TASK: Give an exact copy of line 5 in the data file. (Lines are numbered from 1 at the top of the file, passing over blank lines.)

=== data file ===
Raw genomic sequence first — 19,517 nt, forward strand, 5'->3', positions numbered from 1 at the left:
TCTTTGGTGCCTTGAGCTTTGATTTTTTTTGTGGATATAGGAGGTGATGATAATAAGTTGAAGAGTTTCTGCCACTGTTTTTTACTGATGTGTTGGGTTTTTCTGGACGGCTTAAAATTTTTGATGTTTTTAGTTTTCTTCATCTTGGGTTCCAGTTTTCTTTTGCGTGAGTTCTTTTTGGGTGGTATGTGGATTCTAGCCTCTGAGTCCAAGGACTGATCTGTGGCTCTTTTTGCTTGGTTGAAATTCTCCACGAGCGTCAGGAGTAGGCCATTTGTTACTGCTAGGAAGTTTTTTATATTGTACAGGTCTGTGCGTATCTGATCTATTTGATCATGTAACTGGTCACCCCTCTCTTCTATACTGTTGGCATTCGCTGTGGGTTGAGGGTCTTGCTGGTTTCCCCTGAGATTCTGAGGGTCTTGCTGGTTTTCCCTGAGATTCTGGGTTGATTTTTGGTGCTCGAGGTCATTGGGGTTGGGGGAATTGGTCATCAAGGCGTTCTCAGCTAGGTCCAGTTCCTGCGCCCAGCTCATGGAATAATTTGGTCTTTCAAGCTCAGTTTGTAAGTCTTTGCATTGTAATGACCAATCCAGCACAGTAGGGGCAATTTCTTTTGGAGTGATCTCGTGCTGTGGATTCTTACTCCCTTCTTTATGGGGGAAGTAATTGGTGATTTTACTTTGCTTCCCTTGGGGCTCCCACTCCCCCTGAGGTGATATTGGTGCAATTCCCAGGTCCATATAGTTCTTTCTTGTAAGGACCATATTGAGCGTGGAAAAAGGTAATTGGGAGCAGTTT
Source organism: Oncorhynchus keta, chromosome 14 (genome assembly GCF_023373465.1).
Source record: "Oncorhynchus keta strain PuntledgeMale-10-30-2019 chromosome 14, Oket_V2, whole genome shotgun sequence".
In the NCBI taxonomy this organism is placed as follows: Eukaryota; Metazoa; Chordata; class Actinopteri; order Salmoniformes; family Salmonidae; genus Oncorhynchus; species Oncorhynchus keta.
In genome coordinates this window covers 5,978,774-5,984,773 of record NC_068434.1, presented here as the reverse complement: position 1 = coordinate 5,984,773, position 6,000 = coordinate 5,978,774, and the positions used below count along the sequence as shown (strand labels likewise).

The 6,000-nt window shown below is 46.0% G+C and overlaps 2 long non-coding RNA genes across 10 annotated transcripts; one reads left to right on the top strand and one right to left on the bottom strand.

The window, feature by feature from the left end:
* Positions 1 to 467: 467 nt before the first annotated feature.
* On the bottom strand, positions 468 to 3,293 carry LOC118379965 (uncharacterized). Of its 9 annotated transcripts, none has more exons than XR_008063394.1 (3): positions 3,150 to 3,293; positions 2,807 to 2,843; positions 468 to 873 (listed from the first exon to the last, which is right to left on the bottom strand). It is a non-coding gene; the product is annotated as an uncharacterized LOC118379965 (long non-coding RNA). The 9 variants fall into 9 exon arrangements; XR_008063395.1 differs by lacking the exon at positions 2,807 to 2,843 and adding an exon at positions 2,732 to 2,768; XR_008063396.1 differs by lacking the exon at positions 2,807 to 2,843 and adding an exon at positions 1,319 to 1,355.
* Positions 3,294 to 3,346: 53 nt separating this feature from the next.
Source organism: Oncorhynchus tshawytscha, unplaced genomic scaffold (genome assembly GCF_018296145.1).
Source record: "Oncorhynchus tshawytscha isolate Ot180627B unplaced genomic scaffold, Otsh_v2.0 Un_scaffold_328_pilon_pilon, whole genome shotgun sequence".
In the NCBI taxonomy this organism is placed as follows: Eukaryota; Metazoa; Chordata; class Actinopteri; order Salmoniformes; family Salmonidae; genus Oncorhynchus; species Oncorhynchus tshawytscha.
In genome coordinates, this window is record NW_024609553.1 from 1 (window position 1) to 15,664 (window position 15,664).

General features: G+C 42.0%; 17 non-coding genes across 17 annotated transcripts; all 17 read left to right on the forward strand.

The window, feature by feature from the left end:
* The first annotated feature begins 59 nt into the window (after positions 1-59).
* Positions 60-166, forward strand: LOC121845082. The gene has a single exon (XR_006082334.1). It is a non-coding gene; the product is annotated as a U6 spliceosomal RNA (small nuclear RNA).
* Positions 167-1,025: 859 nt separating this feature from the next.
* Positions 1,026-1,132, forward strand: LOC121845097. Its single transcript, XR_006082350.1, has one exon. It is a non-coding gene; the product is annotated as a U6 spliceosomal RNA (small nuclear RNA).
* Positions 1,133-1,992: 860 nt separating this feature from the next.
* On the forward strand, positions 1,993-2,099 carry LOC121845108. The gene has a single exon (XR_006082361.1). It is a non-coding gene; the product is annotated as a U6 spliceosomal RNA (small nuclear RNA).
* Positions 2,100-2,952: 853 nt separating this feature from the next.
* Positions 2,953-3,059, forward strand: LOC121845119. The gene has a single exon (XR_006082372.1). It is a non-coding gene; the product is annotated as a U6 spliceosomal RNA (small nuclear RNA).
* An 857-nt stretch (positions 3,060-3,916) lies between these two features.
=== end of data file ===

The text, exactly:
In the NCBI taxonomy this organism is placed as follows: Eukaryota; Metazoa; Chordata; class Actinopteri; order Salmoniformes; family Salmonidae; genus Oncorhynchus; species Oncorhynchus keta.